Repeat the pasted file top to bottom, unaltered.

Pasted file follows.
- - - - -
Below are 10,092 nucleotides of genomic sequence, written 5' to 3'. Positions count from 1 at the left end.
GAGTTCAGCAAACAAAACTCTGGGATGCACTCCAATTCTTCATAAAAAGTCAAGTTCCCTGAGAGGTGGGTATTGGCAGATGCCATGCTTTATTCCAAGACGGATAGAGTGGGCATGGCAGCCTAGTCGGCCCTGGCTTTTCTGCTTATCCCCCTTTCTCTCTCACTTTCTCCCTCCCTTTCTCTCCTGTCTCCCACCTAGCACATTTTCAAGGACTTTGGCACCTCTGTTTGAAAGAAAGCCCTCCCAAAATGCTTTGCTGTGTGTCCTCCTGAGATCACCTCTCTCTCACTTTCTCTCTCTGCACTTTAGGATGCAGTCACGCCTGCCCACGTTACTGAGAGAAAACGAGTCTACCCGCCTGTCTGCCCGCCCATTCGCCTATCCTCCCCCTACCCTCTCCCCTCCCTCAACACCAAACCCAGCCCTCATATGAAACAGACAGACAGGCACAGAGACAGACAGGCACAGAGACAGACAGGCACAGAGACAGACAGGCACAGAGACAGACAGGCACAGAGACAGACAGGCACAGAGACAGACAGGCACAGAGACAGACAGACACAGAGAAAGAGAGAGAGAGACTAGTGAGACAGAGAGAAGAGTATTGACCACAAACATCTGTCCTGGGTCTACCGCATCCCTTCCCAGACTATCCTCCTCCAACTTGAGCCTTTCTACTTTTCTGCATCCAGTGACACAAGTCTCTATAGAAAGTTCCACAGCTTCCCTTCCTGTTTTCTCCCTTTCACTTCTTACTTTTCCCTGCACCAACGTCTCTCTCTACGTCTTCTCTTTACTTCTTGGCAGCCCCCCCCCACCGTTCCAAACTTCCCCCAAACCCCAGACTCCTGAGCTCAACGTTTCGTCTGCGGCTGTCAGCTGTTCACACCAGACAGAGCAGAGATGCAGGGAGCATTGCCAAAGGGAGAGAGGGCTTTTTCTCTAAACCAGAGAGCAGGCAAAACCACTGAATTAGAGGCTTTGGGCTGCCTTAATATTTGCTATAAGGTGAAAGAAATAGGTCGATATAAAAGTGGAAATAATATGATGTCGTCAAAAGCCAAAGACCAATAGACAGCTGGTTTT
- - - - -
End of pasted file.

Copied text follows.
Below are 10,092 nucleotides of genomic sequence, written 5' to 3'. Positions count from 1 at the left end.
GAGTTCAGCAAACAAAACTCTGGGATGCACTCCAATTCTTCATAAAAAGTCAAGTTCCCTGAGAGGTGGGTATTGGCAGATGCCATGCTTTATTCCAAGACGGATAGAGTGGGCATGGCAGCCTAGTCGGCCCTGGCTTTTCTGCTTATCCCCCTTTCTCTCTCACTTTCTCCCTCCCTTTCTCTCCTGTCTCCCACCTAGCACATTTTCAAGGACTTTGGCACCTCTGTTTGAAAGAAAGCCCTCCCAAAATGCTTTGCTGTGTGTCCTCCTGAGATCACCTCTCTCTCACTTTCTCTCTCTGCACTTTAGGATGCAGTCACGCCTGCCCACGTTACTGAGAGAAAACGAGTCTACCCGCCTGTCTGCCCGCCCATTCGCCTATCCTCCCCCTACCCTCTCCCCTCCCTCAACACCAAACCCAGCCCTCATATGAAACAGACAGACAGGCACAGAGACAGACAGGCACAGAGACAGACAGGCACAGAGACAGACAGGCACAGAGACAGACAGGCACAGAGACAGACAGGCACAGAGACAGACAGGCACAGAGACAGACAGACACAGAGAAAGAGAGAGAGAGACTAGTGAGACAGAGAGAAGAGTATTGACCACAAACATCTGTCCTGGGTCTACCGCATCCCTTCCCAGACTATCCTCCTCCAACTTGAGCCTTTCTACTTTTCTGCATCCAGTGACACAAGTCTCTATAGAAAGTTCCACAGCTTCCCTTCCTGTTTTCTCCCTTTCACTTCTTACTTTTCCCTGCACCAACGTCTCTCTCTACGTCTTCTCTTTACTTCTTGGCAGCCCCCCCCCACCGTTCCAAACTTCCCCCAAACCCCAGACTCCTGAGCTCAACGTTTCGTCTGCGGCTGTCAGCTGTTCACACCAGACAGAGCAGAGATGCAGGGAGCATTGCCAAAGGGAGAGAGGGCTTTTTCTCTAAACCAGAGAGCAGGCAAAACCACTGAATTAGAGGCTTTGGGCTGCCTTAATATTTGCTATAAGGTGAAAGAAATAGGTCGATATAAAAGTGGAAATAATATGATGTCGTCAAAAGCCAAAGACCAATAGACAGCTGGTTTT